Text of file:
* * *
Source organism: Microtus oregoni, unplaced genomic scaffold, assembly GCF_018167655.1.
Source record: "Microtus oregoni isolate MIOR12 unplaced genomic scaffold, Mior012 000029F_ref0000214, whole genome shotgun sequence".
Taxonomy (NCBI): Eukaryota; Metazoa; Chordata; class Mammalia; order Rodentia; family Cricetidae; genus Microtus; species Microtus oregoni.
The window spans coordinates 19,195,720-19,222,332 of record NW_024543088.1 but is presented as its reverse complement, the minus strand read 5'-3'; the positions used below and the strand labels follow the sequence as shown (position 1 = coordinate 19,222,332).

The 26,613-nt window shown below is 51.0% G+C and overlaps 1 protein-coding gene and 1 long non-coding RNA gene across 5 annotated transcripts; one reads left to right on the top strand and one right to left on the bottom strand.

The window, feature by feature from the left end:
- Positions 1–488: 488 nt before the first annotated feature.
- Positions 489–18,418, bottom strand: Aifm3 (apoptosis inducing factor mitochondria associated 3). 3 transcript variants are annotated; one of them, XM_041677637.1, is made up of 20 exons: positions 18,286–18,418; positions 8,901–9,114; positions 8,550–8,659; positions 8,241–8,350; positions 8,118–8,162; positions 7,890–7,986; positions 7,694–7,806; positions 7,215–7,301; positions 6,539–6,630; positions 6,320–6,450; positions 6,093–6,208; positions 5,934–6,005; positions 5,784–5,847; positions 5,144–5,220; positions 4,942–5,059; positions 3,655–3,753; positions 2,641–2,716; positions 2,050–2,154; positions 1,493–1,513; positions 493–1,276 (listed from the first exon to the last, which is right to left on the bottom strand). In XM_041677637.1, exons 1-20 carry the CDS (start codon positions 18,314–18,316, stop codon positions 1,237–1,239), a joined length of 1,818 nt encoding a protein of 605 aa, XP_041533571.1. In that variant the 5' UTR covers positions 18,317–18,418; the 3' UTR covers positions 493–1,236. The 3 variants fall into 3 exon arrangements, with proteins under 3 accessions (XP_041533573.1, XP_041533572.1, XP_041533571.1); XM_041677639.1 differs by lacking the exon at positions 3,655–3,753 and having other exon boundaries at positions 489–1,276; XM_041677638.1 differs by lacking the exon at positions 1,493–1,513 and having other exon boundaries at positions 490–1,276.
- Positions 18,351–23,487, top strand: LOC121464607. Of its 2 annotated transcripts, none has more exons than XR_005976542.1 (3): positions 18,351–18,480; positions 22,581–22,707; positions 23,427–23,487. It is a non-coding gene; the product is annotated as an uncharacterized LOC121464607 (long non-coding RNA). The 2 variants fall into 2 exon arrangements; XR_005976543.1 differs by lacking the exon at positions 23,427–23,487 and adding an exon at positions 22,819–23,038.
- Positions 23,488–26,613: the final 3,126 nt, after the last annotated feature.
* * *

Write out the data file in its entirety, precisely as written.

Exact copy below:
Source organism: Microtus oregoni, unplaced genomic scaffold, assembly GCF_018167655.1.
Source record: "Microtus oregoni isolate MIOR12 unplaced genomic scaffold, Mior012 000029F_ref0000214, whole genome shotgun sequence".
Taxonomy (NCBI): Eukaryota; Metazoa; Chordata; class Mammalia; order Rodentia; family Cricetidae; genus Microtus; species Microtus oregoni.
The window spans coordinates 19,195,720-19,222,332 of record NW_024543088.1 but is presented as its reverse complement, the minus strand read 5'-3'; the positions used below and the strand labels follow the sequence as shown (position 1 = coordinate 19,222,332).

The 26,613-nt window shown below is 51.0% G+C and overlaps 1 protein-coding gene and 1 long non-coding RNA gene across 5 annotated transcripts; one reads left to right on the top strand and one right to left on the bottom strand.

The window, feature by feature from the left end:
- Positions 1–488: 488 nt before the first annotated feature.
- Positions 489–18,418, bottom strand: Aifm3 (apoptosis inducing factor mitochondria associated 3). 3 transcript variants are annotated; one of them, XM_041677637.1, is made up of 20 exons: positions 18,286–18,418; positions 8,901–9,114; positions 8,550–8,659; positions 8,241–8,350; positions 8,118–8,162; positions 7,890–7,986; positions 7,694–7,806; positions 7,215–7,301; positions 6,539–6,630; positions 6,320–6,450; positions 6,093–6,208; positions 5,934–6,005; positions 5,784–5,847; positions 5,144–5,220; positions 4,942–5,059; positions 3,655–3,753; positions 2,641–2,716; positions 2,050–2,154; positions 1,493–1,513; positions 493–1,276 (listed from the first exon to the last, which is right to left on the bottom strand). In XM_041677637.1, exons 1-20 carry the CDS (start codon positions 18,314–18,316, stop codon positions 1,237–1,239), a joined length of 1,818 nt encoding a protein of 605 aa, XP_041533571.1. In that variant the 5' UTR covers positions 18,317–18,418; the 3' UTR covers positions 493–1,236. The 3 variants fall into 3 exon arrangements, with proteins under 3 accessions (XP_041533573.1, XP_041533572.1, XP_041533571.1); XM_041677639.1 differs by lacking the exon at positions 3,655–3,753 and having other exon boundaries at positions 489–1,276; XM_041677638.1 differs by lacking the exon at positions 1,493–1,513 and having other exon boundaries at positions 490–1,276.
- Positions 18,351–23,487, top strand: LOC121464607. Of its 2 annotated transcripts, none has more exons than XR_005976542.1 (3): positions 18,351–18,480; positions 22,581–22,707; positions 23,427–23,487. It is a non-coding gene; the product is annotated as an uncharacterized LOC121464607 (long non-coding RNA). The 2 variants fall into 2 exon arrangements; XR_005976543.1 differs by lacking the exon at positions 23,427–23,487 and adding an exon at positions 22,819–23,038.
- Positions 23,488–26,613: the final 3,126 nt, after the last annotated feature.